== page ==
Verizon Wireless Chief Financial Officer Fran Shammo expects subsidies for cell phones and other devices to fall over the next two to three years, meaning consumers will be paying more for Verizon smartphones.
During a speech at the Deutsche Bank 2013 Media, Internet & Telecom Conference, Shammo said that increased competition among operating systems and devices will cause smartphone prices to lower, and thus reduce the costs for carriers.
New devices like Microsoft’s Windows Phone, BlackBerry 10 and other developing smartphone platforms, like the Firefox OS, are driving competition which Shammo believes will naturally lower the cost of subsidies. Lower subsidies will give customer’s more flexibility and lower their monthly service prices.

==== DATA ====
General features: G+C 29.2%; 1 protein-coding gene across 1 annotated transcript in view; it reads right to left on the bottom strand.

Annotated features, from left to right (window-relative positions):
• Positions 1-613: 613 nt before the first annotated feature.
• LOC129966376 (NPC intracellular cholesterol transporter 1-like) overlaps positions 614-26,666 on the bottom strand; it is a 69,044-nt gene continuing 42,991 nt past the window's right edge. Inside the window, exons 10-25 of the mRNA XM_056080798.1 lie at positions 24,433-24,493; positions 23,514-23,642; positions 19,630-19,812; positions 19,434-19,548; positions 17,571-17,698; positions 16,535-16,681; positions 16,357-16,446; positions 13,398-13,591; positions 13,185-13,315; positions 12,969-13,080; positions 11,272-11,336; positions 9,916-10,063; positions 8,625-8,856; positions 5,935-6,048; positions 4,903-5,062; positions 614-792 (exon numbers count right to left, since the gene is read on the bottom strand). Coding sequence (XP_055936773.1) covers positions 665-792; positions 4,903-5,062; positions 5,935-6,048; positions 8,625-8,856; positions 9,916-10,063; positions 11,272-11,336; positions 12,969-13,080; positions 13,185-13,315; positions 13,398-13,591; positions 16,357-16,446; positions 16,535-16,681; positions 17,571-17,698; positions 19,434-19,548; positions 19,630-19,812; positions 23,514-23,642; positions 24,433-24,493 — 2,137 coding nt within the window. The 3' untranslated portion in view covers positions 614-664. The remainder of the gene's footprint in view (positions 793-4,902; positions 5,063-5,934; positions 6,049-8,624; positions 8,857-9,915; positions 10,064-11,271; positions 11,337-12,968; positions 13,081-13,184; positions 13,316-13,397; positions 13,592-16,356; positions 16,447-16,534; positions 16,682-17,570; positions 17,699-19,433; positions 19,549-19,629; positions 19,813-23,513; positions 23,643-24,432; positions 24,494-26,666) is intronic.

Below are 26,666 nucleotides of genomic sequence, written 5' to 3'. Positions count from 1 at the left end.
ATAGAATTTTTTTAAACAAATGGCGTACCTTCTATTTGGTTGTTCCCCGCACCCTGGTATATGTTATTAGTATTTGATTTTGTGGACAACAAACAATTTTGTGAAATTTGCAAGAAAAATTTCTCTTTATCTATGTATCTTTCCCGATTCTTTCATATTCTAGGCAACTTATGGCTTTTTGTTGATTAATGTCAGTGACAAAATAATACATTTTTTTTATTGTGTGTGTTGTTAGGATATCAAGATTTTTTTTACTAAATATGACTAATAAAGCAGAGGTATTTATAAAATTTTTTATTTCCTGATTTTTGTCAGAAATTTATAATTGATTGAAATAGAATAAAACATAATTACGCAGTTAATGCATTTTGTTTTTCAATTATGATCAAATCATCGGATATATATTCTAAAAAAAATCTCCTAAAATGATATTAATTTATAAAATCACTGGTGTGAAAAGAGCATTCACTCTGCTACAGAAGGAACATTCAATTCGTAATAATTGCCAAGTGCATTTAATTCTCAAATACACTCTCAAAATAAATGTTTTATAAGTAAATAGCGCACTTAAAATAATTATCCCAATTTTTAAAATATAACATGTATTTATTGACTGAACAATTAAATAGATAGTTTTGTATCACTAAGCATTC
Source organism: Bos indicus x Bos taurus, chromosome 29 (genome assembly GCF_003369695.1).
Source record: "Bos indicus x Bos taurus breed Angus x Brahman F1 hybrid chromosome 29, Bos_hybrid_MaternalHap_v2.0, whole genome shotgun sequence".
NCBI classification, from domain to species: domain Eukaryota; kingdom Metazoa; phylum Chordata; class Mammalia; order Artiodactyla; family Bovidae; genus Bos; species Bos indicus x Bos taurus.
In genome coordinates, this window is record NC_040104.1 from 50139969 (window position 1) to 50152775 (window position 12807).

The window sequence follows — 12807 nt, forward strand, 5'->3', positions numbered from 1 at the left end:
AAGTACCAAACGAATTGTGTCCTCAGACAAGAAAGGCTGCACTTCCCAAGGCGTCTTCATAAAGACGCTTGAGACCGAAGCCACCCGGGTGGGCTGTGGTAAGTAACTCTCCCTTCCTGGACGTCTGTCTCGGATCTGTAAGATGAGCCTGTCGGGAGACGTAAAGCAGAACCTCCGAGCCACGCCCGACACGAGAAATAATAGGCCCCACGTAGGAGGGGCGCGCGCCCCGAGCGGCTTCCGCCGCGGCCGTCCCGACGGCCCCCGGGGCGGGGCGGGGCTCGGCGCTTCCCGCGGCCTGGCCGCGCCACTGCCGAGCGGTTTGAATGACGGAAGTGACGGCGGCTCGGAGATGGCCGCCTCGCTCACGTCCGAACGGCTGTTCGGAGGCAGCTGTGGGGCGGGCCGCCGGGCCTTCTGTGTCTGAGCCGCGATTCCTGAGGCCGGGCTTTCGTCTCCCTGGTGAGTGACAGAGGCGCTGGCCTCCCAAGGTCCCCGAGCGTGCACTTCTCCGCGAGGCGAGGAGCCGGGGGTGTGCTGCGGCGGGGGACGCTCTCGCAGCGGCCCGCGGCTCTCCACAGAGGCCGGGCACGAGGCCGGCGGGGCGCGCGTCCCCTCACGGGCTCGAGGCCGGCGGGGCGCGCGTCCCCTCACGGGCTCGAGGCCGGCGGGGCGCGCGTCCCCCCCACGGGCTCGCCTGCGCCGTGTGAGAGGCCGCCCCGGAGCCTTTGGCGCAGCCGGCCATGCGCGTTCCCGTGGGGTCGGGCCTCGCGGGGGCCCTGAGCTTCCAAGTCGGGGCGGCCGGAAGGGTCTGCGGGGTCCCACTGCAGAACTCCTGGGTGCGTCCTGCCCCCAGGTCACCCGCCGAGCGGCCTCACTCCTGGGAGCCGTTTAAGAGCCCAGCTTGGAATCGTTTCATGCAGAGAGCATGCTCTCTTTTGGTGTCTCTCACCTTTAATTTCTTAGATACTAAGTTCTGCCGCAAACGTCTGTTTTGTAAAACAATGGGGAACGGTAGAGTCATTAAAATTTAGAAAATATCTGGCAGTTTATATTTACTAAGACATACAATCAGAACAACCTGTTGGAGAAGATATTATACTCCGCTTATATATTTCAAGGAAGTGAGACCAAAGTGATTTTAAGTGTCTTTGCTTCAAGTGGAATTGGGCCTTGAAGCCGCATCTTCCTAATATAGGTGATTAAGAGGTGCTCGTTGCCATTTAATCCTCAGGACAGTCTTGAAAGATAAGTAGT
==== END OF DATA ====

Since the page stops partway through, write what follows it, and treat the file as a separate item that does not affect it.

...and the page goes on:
Early this year, T-Mobile announced it will begin carrying the iPhone and attempt to draw customers in by offering lower subsidies, meaning more customers will pay full price for the device upfront instead of getting a discount for locking into a two-year contract, through what the company calls the Value plan.
While other carriers may begin offering a similar plan, executives are taking a wait-and-see approach and will look at how T-Mobile performs in the market before making any changes.
Shammo said subsidies are a big part of Verizon’s expenses but there are other factors that contribute to expenses as well. Shammo also noted that Verizon will being to launch devices without CDMA chipsets in them as the carrier moves to Voice over LTE technology, which should help reduce the cost of subsidies.